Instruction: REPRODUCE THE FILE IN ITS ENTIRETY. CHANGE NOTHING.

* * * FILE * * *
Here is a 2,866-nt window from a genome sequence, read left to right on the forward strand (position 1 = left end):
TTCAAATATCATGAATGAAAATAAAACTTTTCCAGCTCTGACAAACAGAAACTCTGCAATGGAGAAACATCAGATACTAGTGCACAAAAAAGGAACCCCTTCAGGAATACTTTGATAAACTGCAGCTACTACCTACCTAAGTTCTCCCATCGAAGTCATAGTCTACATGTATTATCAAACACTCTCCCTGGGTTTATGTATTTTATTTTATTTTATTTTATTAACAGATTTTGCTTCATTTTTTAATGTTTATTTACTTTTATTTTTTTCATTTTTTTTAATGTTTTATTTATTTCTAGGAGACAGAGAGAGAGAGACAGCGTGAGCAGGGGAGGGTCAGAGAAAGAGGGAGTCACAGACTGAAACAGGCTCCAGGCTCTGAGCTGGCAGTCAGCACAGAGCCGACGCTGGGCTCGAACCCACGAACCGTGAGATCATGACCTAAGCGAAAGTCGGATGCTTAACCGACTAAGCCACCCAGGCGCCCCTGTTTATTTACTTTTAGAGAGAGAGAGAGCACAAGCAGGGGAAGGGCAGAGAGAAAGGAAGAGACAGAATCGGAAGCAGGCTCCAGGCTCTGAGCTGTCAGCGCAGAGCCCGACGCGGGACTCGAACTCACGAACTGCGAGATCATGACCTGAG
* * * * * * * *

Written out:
Here is a 2,866-nt window from a genome sequence, read left to right on the forward strand (position 1 = left end):
TTCAAATATCATGAATGAAAATAAAACTTTTCCAGCTCTGACAAACAGAAACTCTGCAATGGAGAAACATCAGATACTAGTGCACAAAAAAGGAACCCCTTCAGGAATACTTTGATAAACTGCAGCTACTACCTACCTAAGTTCTCCCATCGAAGTCATAGTCTACATGTATTATCAAACACTCTCCCTGGGTTTATGTATTTTATTTTATTTTATTTTATTAACAGATTTTGCTTCATTTTTTAATGTTTATTTACTTTTATTTTTTTCATTTTTTTTAATGTTTTATTTATTTCTAGGAGACAGAGAGAGAGAGACAGCGTGAGCAGGGGAGGGTCAGAGAAAGAGGGAGTCACAGACTGAAACAGGCTCCAGGCTCTGAGCTGGCAGTCAGCACAGAGCCGACGCTGGGCTCGAACCCACGAACCGTGAGATCATGACCTAAGCGAAAGTCGGATGCTTAACCGACTAAGCCACCCAGGCGCCCCTGTTTATTTACTTTTAGAGAGAGAGAGAGCACAAGCAGGGGAAGGGCAGAGAGAAAGGAAGAGACAGAATCGGAAGCAGGCTCCAGGCTCTGAGCTGTCAGCGCAGAGCCCGACGCGGGACTCGAACTCACGAACTGCGAGATCATGACCTGAG